The metamorph operation transforms an actor run into a run of another actor with a new input. This feature is useful if you want to use another actor to finish the work of your current actor, instead of internally starting a new actor run and waiting for its finish. With metamorph, you can easily create new actors on top of existing ones, and give your users nicer input structure and user-interface for the final actor. For the users of your actors, the metamorph operation is completely transparent, they will just see your actor got the work done.

Internally, the system stops the Docker container corresponding to the actor run and starts a new container using a different Docker image. All the default storages are preserved and the new input is stored under the INPUT-METAMORPH-1 key in the same default key-value store.

To make you actor compatible with metamorph operation use Actor.getInput() instead of Actor.getValue('INPUT'). This method will fetch the input using the right key INPUT-METAMORPH-1 in a case of metamorphed run.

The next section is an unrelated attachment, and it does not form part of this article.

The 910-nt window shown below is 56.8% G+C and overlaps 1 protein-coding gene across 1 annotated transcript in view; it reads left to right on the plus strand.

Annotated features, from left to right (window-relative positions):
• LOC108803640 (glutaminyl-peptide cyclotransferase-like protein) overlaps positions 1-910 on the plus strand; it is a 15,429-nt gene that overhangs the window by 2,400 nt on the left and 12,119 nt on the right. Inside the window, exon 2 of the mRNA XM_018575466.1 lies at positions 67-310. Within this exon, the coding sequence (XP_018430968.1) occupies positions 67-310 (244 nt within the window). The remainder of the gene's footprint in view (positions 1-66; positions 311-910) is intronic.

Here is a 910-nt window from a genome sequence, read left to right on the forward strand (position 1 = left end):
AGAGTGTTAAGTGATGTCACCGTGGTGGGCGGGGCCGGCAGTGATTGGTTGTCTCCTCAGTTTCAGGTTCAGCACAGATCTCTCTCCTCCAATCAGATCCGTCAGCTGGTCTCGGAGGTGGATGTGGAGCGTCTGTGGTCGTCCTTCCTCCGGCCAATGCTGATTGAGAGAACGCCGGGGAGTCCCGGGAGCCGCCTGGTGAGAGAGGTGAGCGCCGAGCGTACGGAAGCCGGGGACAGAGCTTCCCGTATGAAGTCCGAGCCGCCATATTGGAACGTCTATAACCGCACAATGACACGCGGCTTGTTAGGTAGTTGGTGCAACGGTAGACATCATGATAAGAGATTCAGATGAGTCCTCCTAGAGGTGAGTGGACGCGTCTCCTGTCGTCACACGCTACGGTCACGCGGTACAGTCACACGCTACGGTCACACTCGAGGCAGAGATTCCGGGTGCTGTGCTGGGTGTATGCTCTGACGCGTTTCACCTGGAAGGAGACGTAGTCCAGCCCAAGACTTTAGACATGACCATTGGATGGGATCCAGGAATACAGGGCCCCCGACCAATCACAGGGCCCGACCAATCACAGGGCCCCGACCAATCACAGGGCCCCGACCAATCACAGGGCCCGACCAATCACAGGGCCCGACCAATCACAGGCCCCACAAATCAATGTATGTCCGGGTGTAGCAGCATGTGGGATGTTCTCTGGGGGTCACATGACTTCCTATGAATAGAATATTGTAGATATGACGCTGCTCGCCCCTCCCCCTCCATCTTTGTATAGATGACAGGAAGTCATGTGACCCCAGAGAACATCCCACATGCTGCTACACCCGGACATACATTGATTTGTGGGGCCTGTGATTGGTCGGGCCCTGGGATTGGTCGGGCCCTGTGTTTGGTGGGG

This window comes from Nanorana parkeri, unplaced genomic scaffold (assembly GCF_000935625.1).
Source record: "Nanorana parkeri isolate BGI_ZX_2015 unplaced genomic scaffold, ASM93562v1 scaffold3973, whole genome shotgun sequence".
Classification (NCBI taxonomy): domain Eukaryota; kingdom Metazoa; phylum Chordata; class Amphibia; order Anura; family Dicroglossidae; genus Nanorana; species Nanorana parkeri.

For example, imagine you have an actor that accepts a hotel URL on input and then internally uses the apify/web-scraper actor to scrape all the hotel reviews. The metamorphing code would look as follows:

import { Actor } from 'apify';

await Actor.init();

// Get input of your actor.
const { hotelUrl } = await Actor.getInput();

// Create input for apify/web-scraper
const newInput = {
startUrls: [{ url: hotelUrl }],
pageFunction: () => {
// Here you pass the page function that
// scrapes all the reviews ...
// ... and here would be all the additional
// input parameters.

// Transform the actor run to apify/web-scraper
// with the new input.
await Actor.metamorph('apify/web-scraper', newInput);

// The line here will never be reached, because the
// actor run will be interrupted.

await Actor.exit();